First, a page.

City Deserves Better
I want to see accountability and consequences from the mayor and the new police chief. Was Mayor Libby Schaaf just acting when she expressed anger at her officers’ sexual misconduct and a determination to investigate and change the culture? Oakland deserves a government and a police force that has integrity and serves our community with respect.
Less Hopeful Than Ever
Well, look on the bright side: Our new Department of Violence Prevention is going to hire a few new overpaid city employees, who will propose a variety of feel-good projects that will need still more funding. Then all of them will be ineffective against such a profoundly corrupt police and city leadership. Oh, did I say bright side? Oakland is less hopeful than ever.
“Oakland Metro Operahouse Claims Harassment by a Neighbor, Who Says the Music Venue is Breaking the Law” by Sam Lefebvre, News, June 21:
What a Shame
Shame on that punk-spy guy, as well, an absolute traitor and sell-out of the highest caliber. How can you be surprised that your scene friends have ostracized you when you’ve betrayed them in the most literal way possible? Shame that the charlatan neighbor and his money have corrupted another former member of Oakland’s real creative community.
Learn to Co-Exist
Diversity means people with different points of view, backgrounds, lives, etc. Unfortunately, in Oakland it seems to mean be like me, act like me, do what I do — or shut heck up, hater.
Sucks so many people look at this situation as good versus evil instead of that everyone is living in the grey area and needs to work this out. I love the Metro, but they’re in the wrong, too.
“City of Oakland Poised to Give Public Land to Nonprofit that Improperly Received $710,000 in County Funds” by Darwin BondGraham, News, June 21:
Selling Off Everything
When is Netflix going to do a series on Oakland city government? Punch-outs in a barbecue restaurant, getting banned from Luka’s Taproom, selling off public land, helping create (and then destroy) homeless camps, making “secret sauce” in wood paneled backrooms — where’s the popcorn? They probably sold that off, too.
Was Brooks operating in her professional capacity when she was alleged to have assaulted Brown? If not, then I don’t see how Brown would have any claim against the city.
Whenever land is sold off at below-market rates, there is always something underhand in the works.
Why the Discount Sale?
I wonder why the city of Oakland would sell land at an enormous discount to Elaine Brown’s organization. Could the reason be that Brown is currently suing the city for millions?
“Protests, Arrests After Berkeley Approves Contentious Urban Shield Program” by Ashley Wong, News, June 21:
Protesters seem to be showing up with more sticks and stones. Naturally, the police will show up with upgraded patrol cars and foreign tested crowd control devices. For each measure there is a counter measure.
“Plans for a ‘New’ Oakland Are Taking Shape, but Existing Residents Are Demanding More Equitable Development” by Darwin BondGraham, News, June 21:
Return Wealth to Communities
As the City of Oakland and regional transportation stakeholders study the possibility of removing Interstate 980 and replacing it with a fully developed urban corridor, they should plan for urban-renewal reparations as a part of the project. Government actors will produce billions of dollars of capital from West Oakland land that was eminent domain purchased for a fraction of that amount, so they have a moral obligation to return some of this wealth to the communities that have been so badly damaged.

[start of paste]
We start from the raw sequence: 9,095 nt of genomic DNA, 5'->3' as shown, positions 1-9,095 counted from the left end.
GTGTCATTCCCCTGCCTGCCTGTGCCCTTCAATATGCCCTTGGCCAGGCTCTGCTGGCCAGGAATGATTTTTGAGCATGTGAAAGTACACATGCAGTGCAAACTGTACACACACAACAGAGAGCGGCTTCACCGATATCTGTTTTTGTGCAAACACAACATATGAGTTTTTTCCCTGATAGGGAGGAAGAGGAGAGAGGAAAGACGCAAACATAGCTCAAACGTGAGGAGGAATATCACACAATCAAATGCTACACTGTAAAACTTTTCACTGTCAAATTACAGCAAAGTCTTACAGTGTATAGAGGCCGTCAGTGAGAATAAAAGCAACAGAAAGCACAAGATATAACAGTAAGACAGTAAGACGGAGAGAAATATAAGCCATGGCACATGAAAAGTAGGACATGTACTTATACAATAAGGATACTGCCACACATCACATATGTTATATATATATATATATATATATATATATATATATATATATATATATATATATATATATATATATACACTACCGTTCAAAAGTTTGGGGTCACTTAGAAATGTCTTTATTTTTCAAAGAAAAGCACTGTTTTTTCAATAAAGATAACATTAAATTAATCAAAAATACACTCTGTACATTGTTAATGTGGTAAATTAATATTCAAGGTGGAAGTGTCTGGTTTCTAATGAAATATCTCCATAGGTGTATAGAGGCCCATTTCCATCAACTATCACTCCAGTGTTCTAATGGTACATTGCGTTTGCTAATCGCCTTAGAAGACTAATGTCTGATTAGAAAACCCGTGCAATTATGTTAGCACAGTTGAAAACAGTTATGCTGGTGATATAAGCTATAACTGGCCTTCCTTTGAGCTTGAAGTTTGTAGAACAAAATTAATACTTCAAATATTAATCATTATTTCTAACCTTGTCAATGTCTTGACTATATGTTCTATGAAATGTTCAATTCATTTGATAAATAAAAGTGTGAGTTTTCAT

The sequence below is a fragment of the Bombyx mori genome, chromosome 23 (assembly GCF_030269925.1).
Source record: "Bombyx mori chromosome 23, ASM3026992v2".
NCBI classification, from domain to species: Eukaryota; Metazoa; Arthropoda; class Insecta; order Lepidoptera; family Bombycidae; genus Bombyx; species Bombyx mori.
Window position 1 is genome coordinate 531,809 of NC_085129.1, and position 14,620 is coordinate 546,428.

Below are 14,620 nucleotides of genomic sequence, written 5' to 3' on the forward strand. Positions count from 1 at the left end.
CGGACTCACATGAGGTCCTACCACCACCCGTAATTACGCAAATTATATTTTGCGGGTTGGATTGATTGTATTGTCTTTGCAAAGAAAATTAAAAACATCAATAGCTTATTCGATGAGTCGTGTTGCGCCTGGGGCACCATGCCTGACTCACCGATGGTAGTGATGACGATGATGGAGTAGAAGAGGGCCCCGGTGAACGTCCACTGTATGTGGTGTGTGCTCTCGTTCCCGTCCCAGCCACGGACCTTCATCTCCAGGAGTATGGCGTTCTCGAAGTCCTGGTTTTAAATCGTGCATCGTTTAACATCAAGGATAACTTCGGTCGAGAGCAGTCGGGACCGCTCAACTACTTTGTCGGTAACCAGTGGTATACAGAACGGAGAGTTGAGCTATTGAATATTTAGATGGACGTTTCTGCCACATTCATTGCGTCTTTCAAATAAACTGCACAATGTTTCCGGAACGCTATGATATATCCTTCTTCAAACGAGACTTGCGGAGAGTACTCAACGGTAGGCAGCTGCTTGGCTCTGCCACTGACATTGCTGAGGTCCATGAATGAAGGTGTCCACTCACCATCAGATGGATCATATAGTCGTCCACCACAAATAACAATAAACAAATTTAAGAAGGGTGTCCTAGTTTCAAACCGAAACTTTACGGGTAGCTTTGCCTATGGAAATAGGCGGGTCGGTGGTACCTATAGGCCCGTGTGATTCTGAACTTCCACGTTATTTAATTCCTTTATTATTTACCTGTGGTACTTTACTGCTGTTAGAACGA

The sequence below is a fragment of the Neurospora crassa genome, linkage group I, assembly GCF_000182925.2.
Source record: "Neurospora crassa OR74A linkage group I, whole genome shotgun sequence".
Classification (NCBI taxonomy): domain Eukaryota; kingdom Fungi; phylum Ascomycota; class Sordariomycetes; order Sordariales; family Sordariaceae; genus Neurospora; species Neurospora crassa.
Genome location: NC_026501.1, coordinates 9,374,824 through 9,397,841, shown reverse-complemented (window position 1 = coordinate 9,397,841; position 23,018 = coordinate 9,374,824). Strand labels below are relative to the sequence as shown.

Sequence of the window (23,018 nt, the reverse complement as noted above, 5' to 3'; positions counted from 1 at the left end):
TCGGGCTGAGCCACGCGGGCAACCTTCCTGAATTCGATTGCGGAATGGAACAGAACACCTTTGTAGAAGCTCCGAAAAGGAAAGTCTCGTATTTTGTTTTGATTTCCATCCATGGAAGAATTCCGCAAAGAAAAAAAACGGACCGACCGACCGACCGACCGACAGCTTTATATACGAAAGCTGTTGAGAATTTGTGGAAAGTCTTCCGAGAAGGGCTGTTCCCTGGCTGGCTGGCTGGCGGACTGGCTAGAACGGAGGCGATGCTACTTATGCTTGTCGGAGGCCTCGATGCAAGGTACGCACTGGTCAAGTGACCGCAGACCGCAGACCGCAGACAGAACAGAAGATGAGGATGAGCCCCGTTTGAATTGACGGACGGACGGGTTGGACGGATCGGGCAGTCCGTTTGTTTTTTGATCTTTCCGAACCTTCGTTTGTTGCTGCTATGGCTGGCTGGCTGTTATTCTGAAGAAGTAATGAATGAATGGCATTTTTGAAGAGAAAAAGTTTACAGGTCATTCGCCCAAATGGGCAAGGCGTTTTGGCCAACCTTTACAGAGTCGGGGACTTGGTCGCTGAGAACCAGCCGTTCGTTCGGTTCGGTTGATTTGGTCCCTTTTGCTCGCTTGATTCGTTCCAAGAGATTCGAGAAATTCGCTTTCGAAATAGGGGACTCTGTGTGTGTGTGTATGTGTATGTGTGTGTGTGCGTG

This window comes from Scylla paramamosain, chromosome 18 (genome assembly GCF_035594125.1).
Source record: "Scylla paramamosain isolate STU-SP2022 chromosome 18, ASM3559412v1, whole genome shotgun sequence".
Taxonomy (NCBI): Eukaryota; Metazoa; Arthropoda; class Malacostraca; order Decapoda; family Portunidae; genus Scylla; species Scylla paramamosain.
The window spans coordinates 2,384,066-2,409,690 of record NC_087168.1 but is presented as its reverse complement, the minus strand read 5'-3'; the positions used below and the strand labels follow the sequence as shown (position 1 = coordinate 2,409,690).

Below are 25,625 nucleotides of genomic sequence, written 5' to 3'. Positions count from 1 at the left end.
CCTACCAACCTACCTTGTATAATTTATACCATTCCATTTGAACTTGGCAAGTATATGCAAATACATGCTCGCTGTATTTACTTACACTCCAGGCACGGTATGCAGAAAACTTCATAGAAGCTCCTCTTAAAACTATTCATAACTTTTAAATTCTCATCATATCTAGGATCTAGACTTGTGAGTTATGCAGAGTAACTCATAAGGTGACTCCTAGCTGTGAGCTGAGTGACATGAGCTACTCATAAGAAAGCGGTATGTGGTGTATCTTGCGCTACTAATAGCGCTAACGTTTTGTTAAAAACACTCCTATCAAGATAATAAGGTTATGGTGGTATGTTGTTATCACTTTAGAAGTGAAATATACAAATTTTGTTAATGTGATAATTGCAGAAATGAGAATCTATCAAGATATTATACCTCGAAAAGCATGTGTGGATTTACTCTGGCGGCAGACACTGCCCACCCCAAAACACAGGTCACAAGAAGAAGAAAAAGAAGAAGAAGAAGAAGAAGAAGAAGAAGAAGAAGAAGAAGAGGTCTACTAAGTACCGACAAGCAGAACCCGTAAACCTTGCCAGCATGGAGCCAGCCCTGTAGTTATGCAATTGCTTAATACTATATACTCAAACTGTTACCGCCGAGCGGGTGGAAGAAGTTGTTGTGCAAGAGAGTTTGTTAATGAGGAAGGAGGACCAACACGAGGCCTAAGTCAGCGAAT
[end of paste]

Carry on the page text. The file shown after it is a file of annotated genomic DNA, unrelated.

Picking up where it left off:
The restorative process starts with recognizing and apologizing for the tragic mistakes made by 20th century city planners. And if government agencies, private developers, contractors, and others will be richly rewarded for developing land that was taken from West Oakland families, reparations must be a part of this restoration.
It’s well understood that government action was responsible for the decline and inevitable eminent domain taking of the homes in West Oakland’s I-980 corridor. In the 1930s and Forties, the feds “redlined” West Oakland, prohibiting capital investment in the largely minority neighborhood. This race-based discrimination, combined with state-supported ‘white flight’, led to an inevitable decline in the quality of housing in the neighborhood. Next, in the Fifties and early Sixties, city planners used the resultant blight to justify a seventy-block ‘urban renewal’ project called Corridor-City Center. By the Seventies, much of West Oakland had been seized under eminent domain and demolished to make way for I-980 and other projects. Most of the bulldozed land was vacant until construction of the freeway was completed in 1985.
The good news is, this sad story doesn’t have to end as such. Using modern “value capture” planning tactics, capital produced by future development can be used to repay families whose home equity was destroyed by redlining and urban renewal. Tax increment financing is one such tool that could be used. With TIF, a portion of taxes reaped from developed land over the I-980 freeway can be earmarked as reparations for families whose homes were taken for tens of thousands of dollars and will now be redeveloped for millions.
Oakland and the Bay Area talk a big “social justice” and “equity” game. Let’s see planners and politicians put their money where their mouth is and start to make whole some of what their predecessors damaged. Value-captured dollars from I-980 redevelopment projects should be used for reparations payments in West Oakland.